I have a confession to make. You know those cheesy online articles that use questionable tactics to suck you in? Well, they suck me in.
I see a headline like “10 Things in Your Kitchen that Are Killing You” or “Five Ways to Retire Now with a Yacht and a Mansion” and chances are I’m clicking the link. I “read” those picture-gallery articles that try to convey complex principles of biochemistry through high-resolution images of blueberries and pretty women sipping green tea.
I should know better. Nine times out of 10 the online articles I read contain no new information whatsoever. An article headlined “10 Superfoods to Rejuvenate Your Skin” is usually about as newsworthy as moms saying “Eat your vegetables.”
And how many more times will a personal finance writer “report” to me that I can grow rich by skipping my $4 morning latte (which I don’t ever buy anyway)?
If I know that the tips in these chirpy little online articles aren’t worth my time, why do I read them? I suspect the answer lies in the packaging. By making me feel that an article is about me, and by promising to deliver my salvation in the form of a handy numbered list, writers and editors suck me in every time.
So if these folks can use these tactics to palm off warmed-over pablum as news (selling to their advertisers the attention of gullible people like me), I can use the same tactics for good.
Thus, welcome (finally) to this week’s topic: “Three Comma Mistakes You’re Making Without Realizing It.”
Almost everyone has begun an email with an opener like “Hi Jane,” or “Hello Bob,” with the comma after the name, which means that almost everyone has punctuated this greeting badly.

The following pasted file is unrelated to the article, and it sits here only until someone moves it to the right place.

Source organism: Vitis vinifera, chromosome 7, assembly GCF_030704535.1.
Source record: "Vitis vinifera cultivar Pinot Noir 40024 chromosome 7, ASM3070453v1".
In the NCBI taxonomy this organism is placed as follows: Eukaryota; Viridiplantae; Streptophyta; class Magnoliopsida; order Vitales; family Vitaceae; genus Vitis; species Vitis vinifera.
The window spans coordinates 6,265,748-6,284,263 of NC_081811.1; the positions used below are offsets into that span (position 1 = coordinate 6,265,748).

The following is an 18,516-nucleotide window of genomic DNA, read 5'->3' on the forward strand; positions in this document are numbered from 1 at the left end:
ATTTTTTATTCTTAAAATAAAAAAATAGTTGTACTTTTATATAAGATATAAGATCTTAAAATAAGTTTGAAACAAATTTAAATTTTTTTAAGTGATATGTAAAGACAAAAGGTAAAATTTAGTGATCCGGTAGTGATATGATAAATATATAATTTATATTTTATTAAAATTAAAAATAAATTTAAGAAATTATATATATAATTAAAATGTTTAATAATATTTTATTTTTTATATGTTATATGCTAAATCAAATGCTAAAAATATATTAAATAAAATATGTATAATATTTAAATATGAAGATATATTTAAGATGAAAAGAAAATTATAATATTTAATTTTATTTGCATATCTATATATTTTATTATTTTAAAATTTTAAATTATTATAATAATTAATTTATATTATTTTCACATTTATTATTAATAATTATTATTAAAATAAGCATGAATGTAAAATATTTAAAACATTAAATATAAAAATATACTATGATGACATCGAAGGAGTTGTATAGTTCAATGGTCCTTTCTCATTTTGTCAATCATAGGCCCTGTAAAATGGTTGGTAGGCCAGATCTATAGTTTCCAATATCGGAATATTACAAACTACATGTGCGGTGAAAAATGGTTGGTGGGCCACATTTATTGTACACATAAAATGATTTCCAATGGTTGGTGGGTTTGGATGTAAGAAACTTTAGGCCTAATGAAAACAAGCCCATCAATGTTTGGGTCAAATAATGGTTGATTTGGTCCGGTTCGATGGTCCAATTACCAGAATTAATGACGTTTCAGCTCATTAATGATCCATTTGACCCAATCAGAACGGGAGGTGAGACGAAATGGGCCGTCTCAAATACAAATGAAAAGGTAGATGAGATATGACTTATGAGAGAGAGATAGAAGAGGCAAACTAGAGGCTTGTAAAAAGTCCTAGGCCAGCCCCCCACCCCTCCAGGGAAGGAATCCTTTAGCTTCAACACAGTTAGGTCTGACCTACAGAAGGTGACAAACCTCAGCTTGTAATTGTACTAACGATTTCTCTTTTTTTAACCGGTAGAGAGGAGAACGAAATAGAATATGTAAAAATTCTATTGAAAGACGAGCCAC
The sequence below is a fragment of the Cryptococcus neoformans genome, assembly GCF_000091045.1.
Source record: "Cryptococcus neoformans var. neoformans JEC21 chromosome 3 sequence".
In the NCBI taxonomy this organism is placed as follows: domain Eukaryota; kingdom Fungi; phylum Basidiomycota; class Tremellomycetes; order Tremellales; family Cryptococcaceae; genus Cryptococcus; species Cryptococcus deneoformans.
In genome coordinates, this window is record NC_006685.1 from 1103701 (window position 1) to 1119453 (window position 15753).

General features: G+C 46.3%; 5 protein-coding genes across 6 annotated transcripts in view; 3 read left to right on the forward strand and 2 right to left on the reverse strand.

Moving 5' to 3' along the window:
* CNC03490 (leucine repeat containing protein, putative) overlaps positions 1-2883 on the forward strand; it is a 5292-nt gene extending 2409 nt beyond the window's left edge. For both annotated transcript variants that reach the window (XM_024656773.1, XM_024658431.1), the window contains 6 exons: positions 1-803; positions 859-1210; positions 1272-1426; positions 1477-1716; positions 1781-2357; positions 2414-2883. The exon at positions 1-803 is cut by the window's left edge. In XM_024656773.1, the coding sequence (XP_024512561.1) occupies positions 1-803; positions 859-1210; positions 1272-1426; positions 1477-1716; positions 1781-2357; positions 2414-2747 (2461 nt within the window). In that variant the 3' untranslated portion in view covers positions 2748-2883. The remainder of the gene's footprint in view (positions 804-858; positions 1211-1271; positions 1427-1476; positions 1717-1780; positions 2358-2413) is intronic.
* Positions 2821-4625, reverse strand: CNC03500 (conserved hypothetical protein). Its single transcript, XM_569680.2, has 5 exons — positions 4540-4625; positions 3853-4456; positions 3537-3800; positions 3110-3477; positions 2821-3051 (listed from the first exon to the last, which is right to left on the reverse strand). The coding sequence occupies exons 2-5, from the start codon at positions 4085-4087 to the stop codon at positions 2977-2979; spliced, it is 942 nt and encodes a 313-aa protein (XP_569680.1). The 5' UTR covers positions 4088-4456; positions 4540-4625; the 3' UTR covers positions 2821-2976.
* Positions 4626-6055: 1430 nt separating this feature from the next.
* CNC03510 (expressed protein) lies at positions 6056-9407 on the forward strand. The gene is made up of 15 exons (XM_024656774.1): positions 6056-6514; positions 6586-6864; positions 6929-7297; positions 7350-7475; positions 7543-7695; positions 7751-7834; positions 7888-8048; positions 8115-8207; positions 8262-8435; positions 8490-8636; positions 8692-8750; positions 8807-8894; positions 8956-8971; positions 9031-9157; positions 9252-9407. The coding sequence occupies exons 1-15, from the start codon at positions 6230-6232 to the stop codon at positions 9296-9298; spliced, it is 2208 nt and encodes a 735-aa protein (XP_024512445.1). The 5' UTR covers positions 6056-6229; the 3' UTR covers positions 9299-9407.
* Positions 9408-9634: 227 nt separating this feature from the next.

According to major style guides, a direct address — any name or other term you call someone — should be set off with commas. So a comma should go between “hi” and “Jane.” People get this wrong because they confuse it with “Dear Jane.” But that’s different. “Dear” is not followed by a comma because it’s working as an adjective modifying the name, so it becomes part of the same noun phrase, unlike “hi” and “hello.”
When you insert this comma into “Hi, Jane,” the comma after the name suddenly doesn’t look as good. The “Dear Jane,” we were taught to use when addressing business letters usually put a comma after Jane. With “Hi, Jane” a second comma is still technically correct, it looks better to just use a period instead: “Hi, Jane.”
In emails I get from readers, the most common comma mistake occurs when someone wants to single out a word or phrase with quotation marks, then puts a comma after it: The word “snarky”, I know, is popular. In British style this is correct. But in American style, a comma always comes before a closing quotation mark, regardless of its meaning or function. (Same rule applies to periods, too.)
When I’m editing professionally written articles, the fixes I make most often are to commas like the ones found in this sentence: “The quaint, four-bedroom home.”
That comma is a bad call. Yes, commas go between adjectives, but not always. Coordinate adjectives, ones that would make sense with the word “and” between them, are separated by commas. “A tall, dark, handsome man” is a “tall and dark and handsome man.” But a “quaint four-bedroom home” is not a “quaint and four-bedroom home.” So no comma.
There’s more to say about commas, of course. But, then, this column wouldn’t do justice to those pithy schlock lists that suck me in every time.
JUNE CASAGRANDE is the author of “It Was the Best of Sentences, It Was the Worst of Sentences.” She can be reached at JuneTCN@aol.com.